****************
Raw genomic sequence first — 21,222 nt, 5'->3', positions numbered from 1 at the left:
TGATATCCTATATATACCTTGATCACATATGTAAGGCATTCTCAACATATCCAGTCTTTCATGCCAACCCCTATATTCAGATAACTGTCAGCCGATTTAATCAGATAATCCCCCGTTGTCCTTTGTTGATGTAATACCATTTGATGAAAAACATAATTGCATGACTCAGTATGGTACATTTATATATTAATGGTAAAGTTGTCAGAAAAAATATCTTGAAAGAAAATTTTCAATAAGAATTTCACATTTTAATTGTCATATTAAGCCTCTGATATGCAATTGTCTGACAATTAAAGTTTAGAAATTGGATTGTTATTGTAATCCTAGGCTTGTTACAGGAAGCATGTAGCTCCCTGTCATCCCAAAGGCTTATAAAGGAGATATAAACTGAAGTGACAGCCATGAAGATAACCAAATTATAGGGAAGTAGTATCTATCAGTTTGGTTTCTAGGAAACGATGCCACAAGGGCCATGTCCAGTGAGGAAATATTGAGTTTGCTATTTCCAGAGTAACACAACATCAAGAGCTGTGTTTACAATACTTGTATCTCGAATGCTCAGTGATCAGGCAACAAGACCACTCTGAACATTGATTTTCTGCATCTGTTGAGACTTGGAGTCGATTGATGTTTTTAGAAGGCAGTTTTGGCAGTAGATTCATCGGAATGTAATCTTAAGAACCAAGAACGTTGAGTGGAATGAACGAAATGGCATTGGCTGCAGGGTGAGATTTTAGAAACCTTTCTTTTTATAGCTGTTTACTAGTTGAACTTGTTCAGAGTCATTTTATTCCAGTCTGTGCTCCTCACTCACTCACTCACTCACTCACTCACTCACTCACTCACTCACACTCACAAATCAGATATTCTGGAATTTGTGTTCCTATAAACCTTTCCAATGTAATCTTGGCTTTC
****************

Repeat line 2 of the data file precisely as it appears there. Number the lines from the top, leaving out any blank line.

TGATATCCTATATATACCTTGATCACATATGTAAGGCATTCTCAACATATCCAGTCTTTCATGCCAACCCCTATATTCAGATAACTGTCAGCCGATTTAATCAGATAATCCCCCGTTGTCCTTTGTTGATGTAATACCATTTGATGAAAAACATAATTGCATGACTCAGTATGGTACATTTATATATTAATGGTAAAGTTGTCAGAAAAAATATCTTGAAAGAAAATTTTCAATAAGAATTTCACATTTTAATTGTCATATTAAGCCTCTGATATGCAATTGTCTGACAATTAAAGTTTAGAAATTGGATTGTTATTGTAATCCTAGGCTTGTTACAGGAAGCATGTAGCTCCCTGTCATCCCAAAGGCTTATAAAGGAGATATAAACTGAAGTGACAGCCATGAAGATAACCAAATTATAGGGAAGTAGTATCTATCAGTTTGGTTTCTAGGAAACGATGCCACAAGGGCCATGTCCAGTGAGGAAATATTGAGTTTGCTATTTCCAGAGTAACACAACATCAAGAGCTGTGTTTACAATACTTGTATCTCGAATGCTCAGTGATCAGGCAACAAGACCACTCTGAACATTGATTTTCTGCATCTGTTGAGACTTGGAGTCGATTGATGTTTTTAGAAGGCAGTTTTGGCAGTAGATTCATCGGAATGTAATCTTAAGAACCAAGAACGTTGAGTGGAATGAACGAAATGGCATTGGCTGCAGGGTGAGATTTTAGAAACCTTTCTTTTTATAGCTGTTTACTAGTTGAACTTGTTCAGAGTCATTTTATTCCAGTCTGTGCTCCTCACTCACTCACTCACTCACTCACTCACTCACTCACTCACTCACACTCACAAATCAGATATTCTGGAATTTGTGTTCCTATAAACCTTTCCAATGTAATCTTGGCTTTC